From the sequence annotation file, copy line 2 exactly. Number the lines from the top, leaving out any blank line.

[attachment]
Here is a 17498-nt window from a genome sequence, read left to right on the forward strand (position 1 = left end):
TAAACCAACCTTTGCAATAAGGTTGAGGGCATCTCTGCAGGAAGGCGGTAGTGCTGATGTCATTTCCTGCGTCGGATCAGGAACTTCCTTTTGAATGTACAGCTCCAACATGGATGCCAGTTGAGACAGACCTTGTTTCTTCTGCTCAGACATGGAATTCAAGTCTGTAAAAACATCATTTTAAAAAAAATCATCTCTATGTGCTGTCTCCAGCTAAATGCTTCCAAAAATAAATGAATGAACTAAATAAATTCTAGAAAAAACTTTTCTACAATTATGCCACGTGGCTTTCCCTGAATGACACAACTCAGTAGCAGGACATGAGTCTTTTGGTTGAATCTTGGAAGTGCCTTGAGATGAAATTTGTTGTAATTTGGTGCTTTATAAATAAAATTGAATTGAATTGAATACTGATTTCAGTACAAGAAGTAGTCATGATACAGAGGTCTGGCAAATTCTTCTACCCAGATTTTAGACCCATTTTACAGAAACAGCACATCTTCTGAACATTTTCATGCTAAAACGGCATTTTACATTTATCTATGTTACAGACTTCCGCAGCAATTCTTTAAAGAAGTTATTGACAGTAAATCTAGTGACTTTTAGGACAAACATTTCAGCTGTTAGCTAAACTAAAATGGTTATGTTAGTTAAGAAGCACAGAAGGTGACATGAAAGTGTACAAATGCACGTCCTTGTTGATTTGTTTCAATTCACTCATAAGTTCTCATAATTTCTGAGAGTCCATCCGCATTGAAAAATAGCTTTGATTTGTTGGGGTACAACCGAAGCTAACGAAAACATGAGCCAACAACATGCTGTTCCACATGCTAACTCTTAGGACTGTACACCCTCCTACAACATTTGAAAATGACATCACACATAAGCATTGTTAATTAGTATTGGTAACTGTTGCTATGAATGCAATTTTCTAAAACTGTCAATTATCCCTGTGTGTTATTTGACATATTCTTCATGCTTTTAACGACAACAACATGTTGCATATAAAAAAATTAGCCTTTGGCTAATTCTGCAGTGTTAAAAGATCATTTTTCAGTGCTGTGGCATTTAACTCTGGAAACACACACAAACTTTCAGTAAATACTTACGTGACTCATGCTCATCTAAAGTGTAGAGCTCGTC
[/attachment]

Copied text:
TAAACCAACCTTTGCAATAAGGTTGAGGGCATCTCTGCAGGAAGGCGGTAGTGCTGATGTCATTTCCTGCGTCGGATCAGGAACTTCCTTTTGAATGTACAGCTCCAACATGGATGCCAGTTGAGACAGACCTTGTTTCTTCTGCTCAGACATGGAATTCAAGTCTGTAAAAACATCATTTTAAAAAAAATCATCTCTATGTGCTGTCTCCAGCTAAATGCTTCCAAAAATAAATGAATGAACTAAATAAATTCTAGAAAAAACTTTTCTACAATTATGCCACGTGGCTTTCCCTGAATGACACAACTCAGTAGCAGGACATGAGTCTTTTGGTTGAATCTTGGAAGTGCCTTGAGATGAAATTTGTTGTAATTTGGTGCTTTATAAATAAAATTGAATTGAATTGAATACTGATTTCAGTACAAGAAGTAGTCATGATACAGAGGTCTGGCAAATTCTTCTACCCAGATTTTAGACCCATTTTACAGAAACAGCACATCTTCTGAACATTTTCATGCTAAAACGGCATTTTACATTTATCTATGTTACAGACTTCCGCAGCAATTCTTTAAAGAAGTTATTGACAGTAAATCTAGTGACTTTTAGGACAAACATTTCAGCTGTTAGCTAAACTAAAATGGTTATGTTAGTTAAGAAGCACAGAAGGTGACATGAAAGTGTACAAATGCACGTCCTTGTTGATTTGTTTCAATTCACTCATAAGTTCTCATAATTTCTGAGAGTCCATCCGCATTGAAAAATAGCTTTGATTTGTTGGGGTACAACCGAAGCTAACGAAAACATGAGCCAACAACATGCTGTTCCACATGCTAACTCTTAGGACTGTACACCCTCCTACAACATTTGAAAATGACATCACACATAAGCATTGTTAATTAGTATTGGTAACTGTTGCTATGAATGCAATTTTCTAAAACTGTCAATTATCCCTGTGTGTTATTTGACATATTCTTCATGCTTTTAACGACAACAACATGTTGCATATAAAAAAATTAGCCTTTGGCTAATTCTGCAGTGTTAAAAGATCATTTTTCAGTGCTGTGGCATTTAACTCTGGAAACACACACAAACTTTCAGTAAATACTTACGTGACTCATGCTCATCTAAAGTGTAGAGCTCGTC